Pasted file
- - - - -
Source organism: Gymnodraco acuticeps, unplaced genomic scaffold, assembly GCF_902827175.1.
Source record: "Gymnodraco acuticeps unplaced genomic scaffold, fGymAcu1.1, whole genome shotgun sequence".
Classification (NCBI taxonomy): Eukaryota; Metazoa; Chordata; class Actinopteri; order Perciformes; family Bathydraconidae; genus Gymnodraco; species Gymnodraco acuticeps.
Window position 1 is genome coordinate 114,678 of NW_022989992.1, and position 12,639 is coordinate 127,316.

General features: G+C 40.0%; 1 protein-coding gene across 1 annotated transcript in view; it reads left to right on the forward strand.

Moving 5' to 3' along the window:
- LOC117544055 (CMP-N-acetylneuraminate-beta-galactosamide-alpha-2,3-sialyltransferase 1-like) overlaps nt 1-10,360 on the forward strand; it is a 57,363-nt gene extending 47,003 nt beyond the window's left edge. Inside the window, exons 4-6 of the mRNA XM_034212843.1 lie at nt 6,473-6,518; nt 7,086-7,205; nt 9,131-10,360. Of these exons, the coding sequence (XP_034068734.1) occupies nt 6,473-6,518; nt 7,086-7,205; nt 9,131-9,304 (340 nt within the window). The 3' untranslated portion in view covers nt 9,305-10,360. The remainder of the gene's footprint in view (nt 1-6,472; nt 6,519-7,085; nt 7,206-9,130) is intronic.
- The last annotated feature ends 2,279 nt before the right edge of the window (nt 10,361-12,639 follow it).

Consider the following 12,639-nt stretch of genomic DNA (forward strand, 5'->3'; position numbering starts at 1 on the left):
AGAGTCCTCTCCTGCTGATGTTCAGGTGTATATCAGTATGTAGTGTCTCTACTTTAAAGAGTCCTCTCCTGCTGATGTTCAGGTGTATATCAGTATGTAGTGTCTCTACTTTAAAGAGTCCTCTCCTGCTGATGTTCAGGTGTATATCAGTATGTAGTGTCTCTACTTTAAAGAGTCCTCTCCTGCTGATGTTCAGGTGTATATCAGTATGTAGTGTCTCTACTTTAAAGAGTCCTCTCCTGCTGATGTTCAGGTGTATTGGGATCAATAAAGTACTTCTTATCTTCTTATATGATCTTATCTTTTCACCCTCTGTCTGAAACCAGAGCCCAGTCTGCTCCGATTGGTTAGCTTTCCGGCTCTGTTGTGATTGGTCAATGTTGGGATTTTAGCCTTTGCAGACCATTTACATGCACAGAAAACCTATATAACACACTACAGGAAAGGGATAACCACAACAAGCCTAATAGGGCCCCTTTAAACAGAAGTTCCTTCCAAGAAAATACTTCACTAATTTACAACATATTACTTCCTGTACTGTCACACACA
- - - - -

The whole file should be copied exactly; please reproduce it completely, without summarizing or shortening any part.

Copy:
Source organism: Gymnodraco acuticeps, unplaced genomic scaffold, assembly GCF_902827175.1.
Source record: "Gymnodraco acuticeps unplaced genomic scaffold, fGymAcu1.1, whole genome shotgun sequence".
Classification (NCBI taxonomy): Eukaryota; Metazoa; Chordata; class Actinopteri; order Perciformes; family Bathydraconidae; genus Gymnodraco; species Gymnodraco acuticeps.
Window position 1 is genome coordinate 114,678 of NW_022989992.1, and position 12,639 is coordinate 127,316.

General features: G+C 40.0%; 1 protein-coding gene across 1 annotated transcript in view; it reads left to right on the forward strand.

Moving 5' to 3' along the window:
- LOC117544055 (CMP-N-acetylneuraminate-beta-galactosamide-alpha-2,3-sialyltransferase 1-like) overlaps nt 1-10,360 on the forward strand; it is a 57,363-nt gene extending 47,003 nt beyond the window's left edge. Inside the window, exons 4-6 of the mRNA XM_034212843.1 lie at nt 6,473-6,518; nt 7,086-7,205; nt 9,131-10,360. Of these exons, the coding sequence (XP_034068734.1) occupies nt 6,473-6,518; nt 7,086-7,205; nt 9,131-9,304 (340 nt within the window). The 3' untranslated portion in view covers nt 9,305-10,360. The remainder of the gene's footprint in view (nt 1-6,472; nt 6,519-7,085; nt 7,206-9,130) is intronic.
- The last annotated feature ends 2,279 nt before the right edge of the window (nt 10,361-12,639 follow it).

Consider the following 12,639-nt stretch of genomic DNA (forward strand, 5'->3'; position numbering starts at 1 on the left):
AGAGTCCTCTCCTGCTGATGTTCAGGTGTATATCAGTATGTAGTGTCTCTACTTTAAAGAGTCCTCTCCTGCTGATGTTCAGGTGTATATCAGTATGTAGTGTCTCTACTTTAAAGAGTCCTCTCCTGCTGATGTTCAGGTGTATATCAGTATGTAGTGTCTCTACTTTAAAGAGTCCTCTCCTGCTGATGTTCAGGTGTATATCAGTATGTAGTGTCTCTACTTTAAAGAGTCCTCTCCTGCTGATGTTCAGGTGTATTGGGATCAATAAAGTACTTCTTATCTTCTTATATGATCTTATCTTTTCACCCTCTGTCTGAAACCAGAGCCCAGTCTGCTCCGATTGGTTAGCTTTCCGGCTCTGTTGTGATTGGTCAATGTTGGGATTTTAGCCTTTGCAGACCATTTACATGCACAGAAAACCTATATAACACACTACAGGAAAGGGATAACCACAACAAGCCTAATAGGGCCCCTTTAAACAGAAGTTCCTTCCAAGAAAATACTTCACTAATTTACAACATATTACTTCCTGTACTGTCACACACA